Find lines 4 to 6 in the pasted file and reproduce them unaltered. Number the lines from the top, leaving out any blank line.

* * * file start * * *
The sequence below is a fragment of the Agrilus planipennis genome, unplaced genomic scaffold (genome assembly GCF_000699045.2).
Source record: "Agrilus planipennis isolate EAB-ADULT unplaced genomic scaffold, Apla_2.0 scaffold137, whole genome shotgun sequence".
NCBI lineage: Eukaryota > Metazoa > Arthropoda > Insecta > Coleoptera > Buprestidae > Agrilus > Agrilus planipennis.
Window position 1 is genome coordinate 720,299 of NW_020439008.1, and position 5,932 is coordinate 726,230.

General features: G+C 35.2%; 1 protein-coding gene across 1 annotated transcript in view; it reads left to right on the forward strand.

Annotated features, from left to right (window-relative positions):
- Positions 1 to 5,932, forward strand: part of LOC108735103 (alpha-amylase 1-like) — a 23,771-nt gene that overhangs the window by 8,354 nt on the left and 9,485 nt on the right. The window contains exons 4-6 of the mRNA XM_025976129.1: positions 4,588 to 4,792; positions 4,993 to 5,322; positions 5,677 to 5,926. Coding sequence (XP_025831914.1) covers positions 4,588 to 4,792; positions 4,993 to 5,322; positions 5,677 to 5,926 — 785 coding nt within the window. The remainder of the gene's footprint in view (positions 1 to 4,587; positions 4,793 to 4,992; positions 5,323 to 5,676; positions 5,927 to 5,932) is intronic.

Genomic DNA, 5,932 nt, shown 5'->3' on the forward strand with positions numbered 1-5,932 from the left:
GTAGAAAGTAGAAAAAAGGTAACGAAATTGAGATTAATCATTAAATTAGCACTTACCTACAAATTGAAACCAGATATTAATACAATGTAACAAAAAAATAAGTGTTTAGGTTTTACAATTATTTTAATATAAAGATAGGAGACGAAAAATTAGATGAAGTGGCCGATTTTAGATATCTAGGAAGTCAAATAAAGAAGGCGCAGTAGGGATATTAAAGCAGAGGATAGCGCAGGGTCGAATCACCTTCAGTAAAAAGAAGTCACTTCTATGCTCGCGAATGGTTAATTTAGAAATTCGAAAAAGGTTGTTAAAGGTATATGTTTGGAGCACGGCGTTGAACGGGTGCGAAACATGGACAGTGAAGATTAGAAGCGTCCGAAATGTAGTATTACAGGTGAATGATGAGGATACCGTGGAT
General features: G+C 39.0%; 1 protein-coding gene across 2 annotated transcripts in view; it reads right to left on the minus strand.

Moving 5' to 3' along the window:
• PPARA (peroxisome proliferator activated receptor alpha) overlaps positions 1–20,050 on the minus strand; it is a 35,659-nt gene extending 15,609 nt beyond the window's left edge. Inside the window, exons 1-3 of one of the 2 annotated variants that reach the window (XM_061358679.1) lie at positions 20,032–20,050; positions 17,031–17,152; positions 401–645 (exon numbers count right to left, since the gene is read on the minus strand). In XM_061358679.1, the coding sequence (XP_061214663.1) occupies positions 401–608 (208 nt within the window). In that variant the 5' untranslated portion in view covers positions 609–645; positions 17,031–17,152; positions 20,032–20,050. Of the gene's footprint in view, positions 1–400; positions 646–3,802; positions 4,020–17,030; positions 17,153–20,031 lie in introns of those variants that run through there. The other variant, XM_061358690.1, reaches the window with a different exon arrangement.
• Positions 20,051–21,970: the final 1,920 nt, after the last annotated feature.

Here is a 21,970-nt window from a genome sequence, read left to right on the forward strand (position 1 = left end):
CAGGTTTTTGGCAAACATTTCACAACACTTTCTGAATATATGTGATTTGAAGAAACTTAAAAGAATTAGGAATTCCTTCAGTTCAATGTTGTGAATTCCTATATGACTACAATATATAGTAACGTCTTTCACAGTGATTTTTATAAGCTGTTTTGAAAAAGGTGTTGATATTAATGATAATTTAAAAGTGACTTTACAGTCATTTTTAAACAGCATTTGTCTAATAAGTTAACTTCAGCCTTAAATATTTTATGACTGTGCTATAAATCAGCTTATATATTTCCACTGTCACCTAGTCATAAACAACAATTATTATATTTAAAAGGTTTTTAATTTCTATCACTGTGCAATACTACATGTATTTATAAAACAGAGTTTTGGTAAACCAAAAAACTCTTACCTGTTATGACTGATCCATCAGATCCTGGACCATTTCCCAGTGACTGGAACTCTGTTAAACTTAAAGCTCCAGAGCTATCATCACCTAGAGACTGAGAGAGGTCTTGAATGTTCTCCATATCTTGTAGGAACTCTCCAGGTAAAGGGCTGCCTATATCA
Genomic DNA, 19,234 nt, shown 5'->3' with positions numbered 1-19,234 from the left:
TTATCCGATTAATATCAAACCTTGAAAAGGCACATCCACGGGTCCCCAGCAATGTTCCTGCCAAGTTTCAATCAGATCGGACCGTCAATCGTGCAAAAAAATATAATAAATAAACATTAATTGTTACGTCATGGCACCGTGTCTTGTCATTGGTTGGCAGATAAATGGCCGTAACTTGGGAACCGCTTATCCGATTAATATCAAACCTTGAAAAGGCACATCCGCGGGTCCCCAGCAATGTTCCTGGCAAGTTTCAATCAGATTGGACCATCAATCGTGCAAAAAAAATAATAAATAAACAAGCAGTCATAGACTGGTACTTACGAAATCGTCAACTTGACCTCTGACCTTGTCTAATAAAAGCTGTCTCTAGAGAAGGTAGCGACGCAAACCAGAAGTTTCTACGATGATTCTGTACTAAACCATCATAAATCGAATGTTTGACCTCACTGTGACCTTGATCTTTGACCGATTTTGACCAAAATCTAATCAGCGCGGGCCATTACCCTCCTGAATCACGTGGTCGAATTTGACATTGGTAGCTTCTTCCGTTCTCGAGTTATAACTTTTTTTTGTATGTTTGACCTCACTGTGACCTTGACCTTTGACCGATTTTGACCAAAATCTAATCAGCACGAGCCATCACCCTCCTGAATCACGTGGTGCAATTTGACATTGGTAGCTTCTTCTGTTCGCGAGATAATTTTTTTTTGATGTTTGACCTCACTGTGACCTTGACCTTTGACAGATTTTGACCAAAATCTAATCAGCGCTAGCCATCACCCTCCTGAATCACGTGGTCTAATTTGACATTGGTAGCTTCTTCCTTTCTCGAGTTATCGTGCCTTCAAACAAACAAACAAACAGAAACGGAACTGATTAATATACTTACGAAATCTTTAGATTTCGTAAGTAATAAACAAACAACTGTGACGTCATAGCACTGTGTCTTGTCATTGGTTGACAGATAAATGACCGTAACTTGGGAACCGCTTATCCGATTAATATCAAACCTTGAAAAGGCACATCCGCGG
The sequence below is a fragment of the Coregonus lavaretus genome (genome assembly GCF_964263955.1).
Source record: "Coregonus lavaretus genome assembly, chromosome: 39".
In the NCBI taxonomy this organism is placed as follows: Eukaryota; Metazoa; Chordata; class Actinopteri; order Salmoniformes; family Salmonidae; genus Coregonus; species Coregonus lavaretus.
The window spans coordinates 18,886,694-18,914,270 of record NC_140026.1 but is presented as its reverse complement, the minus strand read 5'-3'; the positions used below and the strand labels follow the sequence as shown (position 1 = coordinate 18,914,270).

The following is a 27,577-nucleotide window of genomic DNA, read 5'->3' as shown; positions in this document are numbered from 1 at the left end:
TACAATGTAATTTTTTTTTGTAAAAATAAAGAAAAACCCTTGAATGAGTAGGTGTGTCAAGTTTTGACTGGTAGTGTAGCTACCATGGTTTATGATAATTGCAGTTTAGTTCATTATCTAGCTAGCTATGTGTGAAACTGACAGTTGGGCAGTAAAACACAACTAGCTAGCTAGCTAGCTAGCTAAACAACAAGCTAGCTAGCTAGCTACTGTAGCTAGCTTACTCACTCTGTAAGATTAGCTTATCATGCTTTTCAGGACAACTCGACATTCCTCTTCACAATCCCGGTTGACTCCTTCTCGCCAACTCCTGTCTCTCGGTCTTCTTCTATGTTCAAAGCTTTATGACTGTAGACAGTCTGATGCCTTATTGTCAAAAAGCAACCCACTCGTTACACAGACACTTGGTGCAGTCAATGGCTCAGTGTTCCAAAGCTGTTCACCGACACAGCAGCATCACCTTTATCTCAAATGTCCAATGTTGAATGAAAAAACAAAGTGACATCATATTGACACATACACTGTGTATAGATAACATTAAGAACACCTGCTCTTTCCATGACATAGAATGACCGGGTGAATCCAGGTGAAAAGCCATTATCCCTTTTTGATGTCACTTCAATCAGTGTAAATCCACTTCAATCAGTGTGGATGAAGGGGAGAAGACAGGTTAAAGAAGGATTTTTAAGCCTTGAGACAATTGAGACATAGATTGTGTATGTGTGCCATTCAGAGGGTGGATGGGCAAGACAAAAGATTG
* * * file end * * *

Window position 1 is genome coordinate 720,299 of NW_020439008.1, and position 5,932 is coordinate 726,230.

General features: G+C 35.2%; 1 protein-coding gene across 1 annotated transcript in view; it reads left to right on the forward strand.

Annotated features, from left to right (window-relative positions):